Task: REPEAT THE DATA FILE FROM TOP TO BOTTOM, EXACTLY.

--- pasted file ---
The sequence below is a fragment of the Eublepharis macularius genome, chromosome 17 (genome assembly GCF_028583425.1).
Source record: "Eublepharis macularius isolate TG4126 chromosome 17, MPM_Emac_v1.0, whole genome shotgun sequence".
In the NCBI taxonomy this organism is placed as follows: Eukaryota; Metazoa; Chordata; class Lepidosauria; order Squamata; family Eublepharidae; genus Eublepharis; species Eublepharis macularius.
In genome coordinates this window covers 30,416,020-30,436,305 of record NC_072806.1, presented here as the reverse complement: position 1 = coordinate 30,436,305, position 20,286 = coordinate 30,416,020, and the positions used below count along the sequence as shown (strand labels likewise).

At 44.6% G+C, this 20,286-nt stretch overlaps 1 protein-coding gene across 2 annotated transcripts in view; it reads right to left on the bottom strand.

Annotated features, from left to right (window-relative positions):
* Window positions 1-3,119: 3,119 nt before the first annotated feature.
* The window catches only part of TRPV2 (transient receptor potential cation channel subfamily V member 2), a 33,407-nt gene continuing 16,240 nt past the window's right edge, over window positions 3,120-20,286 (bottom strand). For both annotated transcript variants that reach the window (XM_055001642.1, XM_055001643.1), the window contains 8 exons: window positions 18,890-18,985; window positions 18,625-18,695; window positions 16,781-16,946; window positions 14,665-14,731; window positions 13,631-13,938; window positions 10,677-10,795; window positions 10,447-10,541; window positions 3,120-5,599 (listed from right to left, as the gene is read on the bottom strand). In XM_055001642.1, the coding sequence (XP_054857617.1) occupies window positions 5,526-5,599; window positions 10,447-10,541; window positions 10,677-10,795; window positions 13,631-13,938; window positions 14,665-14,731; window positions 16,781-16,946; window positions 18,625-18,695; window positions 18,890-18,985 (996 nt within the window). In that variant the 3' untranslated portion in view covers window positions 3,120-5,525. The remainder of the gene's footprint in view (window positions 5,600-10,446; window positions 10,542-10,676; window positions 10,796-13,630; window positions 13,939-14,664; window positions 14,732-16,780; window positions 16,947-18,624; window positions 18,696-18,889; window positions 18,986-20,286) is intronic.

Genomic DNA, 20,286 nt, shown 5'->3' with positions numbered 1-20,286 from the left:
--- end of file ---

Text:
The sequence below is a fragment of the Eublepharis macularius genome, chromosome 17 (genome assembly GCF_028583425.1).
Source record: "Eublepharis macularius isolate TG4126 chromosome 17, MPM_Emac_v1.0, whole genome shotgun sequence".
In the NCBI taxonomy this organism is placed as follows: Eukaryota; Metazoa; Chordata; class Lepidosauria; order Squamata; family Eublepharidae; genus Eublepharis; species Eublepharis macularius.
In genome coordinates this window covers 30,416,020-30,436,305 of record NC_072806.1, presented here as the reverse complement: position 1 = coordinate 30,436,305, position 20,286 = coordinate 30,416,020, and the positions used below count along the sequence as shown (strand labels likewise).

At 44.6% G+C, this 20,286-nt stretch overlaps 1 protein-coding gene across 2 annotated transcripts in view; it reads right to left on the bottom strand.

Annotated features, from left to right (window-relative positions):
* Window positions 1-3,119: 3,119 nt before the first annotated feature.
* The window catches only part of TRPV2 (transient receptor potential cation channel subfamily V member 2), a 33,407-nt gene continuing 16,240 nt past the window's right edge, over window positions 3,120-20,286 (bottom strand). For both annotated transcript variants that reach the window (XM_055001642.1, XM_055001643.1), the window contains 8 exons: window positions 18,890-18,985; window positions 18,625-18,695; window positions 16,781-16,946; window positions 14,665-14,731; window positions 13,631-13,938; window positions 10,677-10,795; window positions 10,447-10,541; window positions 3,120-5,599 (listed from right to left, as the gene is read on the bottom strand). In XM_055001642.1, the coding sequence (XP_054857617.1) occupies window positions 5,526-5,599; window positions 10,447-10,541; window positions 10,677-10,795; window positions 13,631-13,938; window positions 14,665-14,731; window positions 16,781-16,946; window positions 18,625-18,695; window positions 18,890-18,985 (996 nt within the window). In that variant the 3' untranslated portion in view covers window positions 3,120-5,525. The remainder of the gene's footprint in view (window positions 5,600-10,446; window positions 10,542-10,676; window positions 10,796-13,630; window positions 13,939-14,664; window positions 14,732-16,780; window positions 16,947-18,624; window positions 18,696-18,889; window positions 18,986-20,286) is intronic.

Genomic DNA, 20,286 nt, shown 5'->3' with positions numbered 1-20,286 from the left: